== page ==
Sea surface temperature anomalies during May 2018, compared to the 1981-2010 average. Credit: NOAA.

The National Oceanic and Atmospheric Administration has issued an El Niño watch, meaning that conditions are favorable for El Niño conditions to develop in the tropical Pacific Ocean within the next six months.

Why it matters: If an El Niño forms, it would follow one of the most intense such events on record, which teamed up with long-term climate change, to lead to the warmest year ever recorded: 2016. Depending on its exact location in the Pacific and its intensity, the climate phenomenon can reorder weather patterns around the world. On the plus side, it can contribute to increased upper atmospheric winds over the tropical Atlantic, weakening nascent hurricanes and keeping the number of storms lower than they otherwise would be.

Yes, but: Such events can cause droughts and even contribute to political instability as far away as Africa, while sparking deadly flooding in other areas, such as California.

El Niño events also help transport heat from the ocean into the atmosphere, and tend to lead to some of the globe's warmest years. The record warm years of 2015 and 2016 occurred during an intense El Niño event, for example.

NOAA currently forecasts a 50% chance of El Niño developing during the fall, with those odds rising to 65% during the winter. While sea surface temperatures are close to average right now, heat is building up under the surface — a sign that an El Niño may be on its way.

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Coronavirus dashboard

Illustration: Sarah Grillo/Axios

  1. Global: Total confirmed cases as of 4:30 p.m. ET: 31,735,542 — Total deaths: 973,443 Total recoveries: 21,798,488Map.
  2. U.S.: Total confirmed cases as of 4:30 p.m. ET: 6,925,840 — Total deaths: 201,617 — Total recoveries: 2,646,959 — Total tests: 96,612,436Map.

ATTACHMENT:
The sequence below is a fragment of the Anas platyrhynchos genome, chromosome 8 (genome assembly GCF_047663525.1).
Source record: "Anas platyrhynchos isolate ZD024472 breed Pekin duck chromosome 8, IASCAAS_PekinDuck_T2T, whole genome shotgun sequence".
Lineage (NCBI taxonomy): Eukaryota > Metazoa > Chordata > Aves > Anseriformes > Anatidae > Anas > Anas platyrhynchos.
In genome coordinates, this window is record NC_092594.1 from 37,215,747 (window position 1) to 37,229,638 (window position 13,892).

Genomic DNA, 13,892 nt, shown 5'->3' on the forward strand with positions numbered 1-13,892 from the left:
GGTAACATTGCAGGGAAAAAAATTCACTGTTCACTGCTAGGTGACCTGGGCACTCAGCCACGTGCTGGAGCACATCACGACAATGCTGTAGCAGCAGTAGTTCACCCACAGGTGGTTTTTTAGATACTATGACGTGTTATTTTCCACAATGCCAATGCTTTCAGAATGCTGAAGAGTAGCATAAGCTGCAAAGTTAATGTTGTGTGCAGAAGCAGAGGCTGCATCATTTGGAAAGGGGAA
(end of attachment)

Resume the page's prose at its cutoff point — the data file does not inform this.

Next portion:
3. Health: CDC director says over 90% of Americans have not yet been exposed to coronavirus — Supply shortages continue to plague testing.
  4. Politics: Poll: 51% of Republicans trust Trump on coronavirus more than the CDC.
  5. Vaccines: Johnson & Johnson begins large phase 3 trial — The FDA plans to toughen standards.
  6. Sports: Less travel is causing the NBA to see better basketball.

Trump says he wants 9 justices in case Supreme Court must decide 2020 election

President Trump told reporters at the White House on Wednesday that part of his urgency to quickly push through a replacement for the late Justice Ruth Bader Ginsburg is that he believes the Supreme Court may have to decide the result of the 2020 election.

Why it matters: Trump claimed at the Republican National Convention that the only way he will lose the election is if it is "rigged," and he has declined to say whether he would accept the results of November's election if he loses to Joe Biden.

"Not enough": Protesters react to no murder charges in Breonna Taylor case

A grand jury has indicted Brett Hankison, one of the Louisville police officers who entered Breonna Taylor's home in March, on three counts of wanton endangerment for firing shots blindly into neighboring apartments.

The state of play: Angering protesters, the grand jury did not indict any of the three officers involved in the botched drug raid on homicide or manslaughter charges related to the death of Taylor.

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